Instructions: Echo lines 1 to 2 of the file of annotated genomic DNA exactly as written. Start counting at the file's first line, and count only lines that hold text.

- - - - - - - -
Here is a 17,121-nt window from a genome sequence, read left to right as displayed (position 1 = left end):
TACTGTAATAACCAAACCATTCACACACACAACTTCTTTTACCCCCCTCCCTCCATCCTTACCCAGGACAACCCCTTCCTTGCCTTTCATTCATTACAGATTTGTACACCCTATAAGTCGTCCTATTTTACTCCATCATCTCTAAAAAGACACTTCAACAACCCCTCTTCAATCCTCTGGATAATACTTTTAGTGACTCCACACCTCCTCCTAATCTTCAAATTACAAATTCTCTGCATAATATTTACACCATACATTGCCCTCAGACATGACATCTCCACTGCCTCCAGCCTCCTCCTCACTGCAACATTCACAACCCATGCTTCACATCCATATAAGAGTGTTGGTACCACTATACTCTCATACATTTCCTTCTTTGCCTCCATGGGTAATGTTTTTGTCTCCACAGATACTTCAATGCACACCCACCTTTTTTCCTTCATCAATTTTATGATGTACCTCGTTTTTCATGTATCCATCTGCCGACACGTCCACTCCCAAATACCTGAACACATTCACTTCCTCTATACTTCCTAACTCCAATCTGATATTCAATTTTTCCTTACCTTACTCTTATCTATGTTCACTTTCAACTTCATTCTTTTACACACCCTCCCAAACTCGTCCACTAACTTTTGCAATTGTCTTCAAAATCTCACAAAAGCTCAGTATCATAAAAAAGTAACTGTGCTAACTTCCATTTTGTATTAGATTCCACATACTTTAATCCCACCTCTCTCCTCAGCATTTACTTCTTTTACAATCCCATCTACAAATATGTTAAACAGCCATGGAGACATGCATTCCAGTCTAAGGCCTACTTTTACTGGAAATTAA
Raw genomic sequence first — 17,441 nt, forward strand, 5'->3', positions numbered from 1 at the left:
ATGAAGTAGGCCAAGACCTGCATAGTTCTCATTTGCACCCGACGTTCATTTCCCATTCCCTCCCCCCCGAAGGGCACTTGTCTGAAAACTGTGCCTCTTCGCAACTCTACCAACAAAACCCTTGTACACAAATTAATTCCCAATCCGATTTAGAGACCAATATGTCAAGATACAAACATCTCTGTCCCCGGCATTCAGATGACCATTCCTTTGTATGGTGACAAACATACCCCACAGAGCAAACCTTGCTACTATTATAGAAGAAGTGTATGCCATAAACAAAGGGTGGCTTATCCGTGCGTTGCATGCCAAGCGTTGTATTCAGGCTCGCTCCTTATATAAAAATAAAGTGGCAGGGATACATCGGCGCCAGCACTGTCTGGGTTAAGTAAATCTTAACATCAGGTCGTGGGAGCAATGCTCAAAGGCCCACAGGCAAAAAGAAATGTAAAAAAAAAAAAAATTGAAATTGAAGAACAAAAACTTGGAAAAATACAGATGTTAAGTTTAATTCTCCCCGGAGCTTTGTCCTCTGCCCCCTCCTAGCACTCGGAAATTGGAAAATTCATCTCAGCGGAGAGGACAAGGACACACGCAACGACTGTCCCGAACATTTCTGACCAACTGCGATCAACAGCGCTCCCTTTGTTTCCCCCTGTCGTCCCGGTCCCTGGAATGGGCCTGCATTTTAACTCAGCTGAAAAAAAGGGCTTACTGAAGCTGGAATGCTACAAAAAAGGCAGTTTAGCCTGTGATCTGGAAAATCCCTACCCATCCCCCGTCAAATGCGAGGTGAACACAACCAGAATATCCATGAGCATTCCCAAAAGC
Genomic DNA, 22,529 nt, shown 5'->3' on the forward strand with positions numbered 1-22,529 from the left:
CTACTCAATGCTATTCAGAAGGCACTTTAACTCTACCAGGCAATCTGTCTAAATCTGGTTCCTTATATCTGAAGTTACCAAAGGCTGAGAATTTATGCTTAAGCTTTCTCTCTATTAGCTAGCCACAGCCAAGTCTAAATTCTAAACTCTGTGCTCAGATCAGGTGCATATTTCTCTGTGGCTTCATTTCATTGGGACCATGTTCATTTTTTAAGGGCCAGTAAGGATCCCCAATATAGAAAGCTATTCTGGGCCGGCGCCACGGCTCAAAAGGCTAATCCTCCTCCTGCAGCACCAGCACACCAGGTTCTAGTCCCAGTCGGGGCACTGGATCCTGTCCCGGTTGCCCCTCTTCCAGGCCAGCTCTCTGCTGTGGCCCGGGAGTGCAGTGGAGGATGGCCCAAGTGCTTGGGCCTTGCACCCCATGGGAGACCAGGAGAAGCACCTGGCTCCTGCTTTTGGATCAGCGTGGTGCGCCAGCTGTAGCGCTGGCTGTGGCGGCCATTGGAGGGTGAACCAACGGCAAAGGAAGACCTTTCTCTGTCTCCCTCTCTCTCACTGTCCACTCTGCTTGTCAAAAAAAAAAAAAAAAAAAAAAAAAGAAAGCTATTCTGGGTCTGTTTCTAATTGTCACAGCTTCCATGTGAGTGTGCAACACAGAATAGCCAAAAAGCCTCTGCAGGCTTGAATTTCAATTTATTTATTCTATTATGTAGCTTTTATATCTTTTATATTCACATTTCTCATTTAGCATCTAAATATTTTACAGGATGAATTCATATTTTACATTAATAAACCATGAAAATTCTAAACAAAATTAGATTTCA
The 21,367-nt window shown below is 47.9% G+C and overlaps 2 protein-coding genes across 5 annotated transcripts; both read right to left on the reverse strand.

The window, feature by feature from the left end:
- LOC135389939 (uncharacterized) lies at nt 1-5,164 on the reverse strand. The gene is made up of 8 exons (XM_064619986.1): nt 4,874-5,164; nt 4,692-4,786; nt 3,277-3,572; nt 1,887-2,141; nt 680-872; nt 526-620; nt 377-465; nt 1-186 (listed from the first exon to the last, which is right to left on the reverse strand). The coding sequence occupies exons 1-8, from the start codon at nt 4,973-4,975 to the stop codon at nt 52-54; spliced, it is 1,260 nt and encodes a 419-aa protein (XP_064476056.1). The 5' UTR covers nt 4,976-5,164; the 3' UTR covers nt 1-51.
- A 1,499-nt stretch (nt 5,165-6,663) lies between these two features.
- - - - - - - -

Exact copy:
Here is a 17,121-nt window from a genome sequence, read left to right as displayed (position 1 = left end):
TACTGTAATAACCAAACCATTCACACACACAACTTCTTTTACCCCCCTCCCTCCATCCTTACCCAGGACAACCCCTTCCTTGCCTTTCATTCATTACAGATTTGTACACCCTATAAGTCGTCCTATTTTACTCCATCATCTCTAAAAAGACACTTCAACAACCCCTCTTCAATCCTCTGGATAATACTTTTAGTGACTCCACACCTCCTCCTAATCTTCAAATTACAAATTCTCTGCATAATATTTACACCATACATTGCCCTCAGACATGACATCTCCACTGCCTCCAGCCTCCTCCTCACTGCAACATTCACAACCCATGCTTCACATCCATATAAGAGTGTTGGTACCACTATACTCTCATACATTTCCTTCTTTGCCTCCATGGGTAATGTTTTTGTCTCCACAGATACTTCAATGCACACCCACCTTTTTTCCTTCATCAATTTTATGATGTACCTCGTTTTTCATGTATCCATCTGCCGACACGTCCACTCCCAAATACCTGAACACATTCACTTCCTCTATACTTCCTAACTCCAATCTGATATTCAATTTTTCCTTACCTTACTCTTATCTATGTTCACTTTCAACTTCATTCTTTTACACACCCTCCCAAACTCGTCCACTAACTTTTGCAATTGTCTTCAAAATCTCACAAAAGCTCAGTATCATAAAAAAGTAACTGTGCTAACTTCCATTTTGTATTAGATTCCACATACTTTAATCCCACCTCTCTCCTCAGCATTTACTTCTTTTACAATCCCATCTACAAATATGTTAAACAGCCATGGAGACATGCATTCCAGTCTAAGGCCTACTTTTACTGGAAATTAA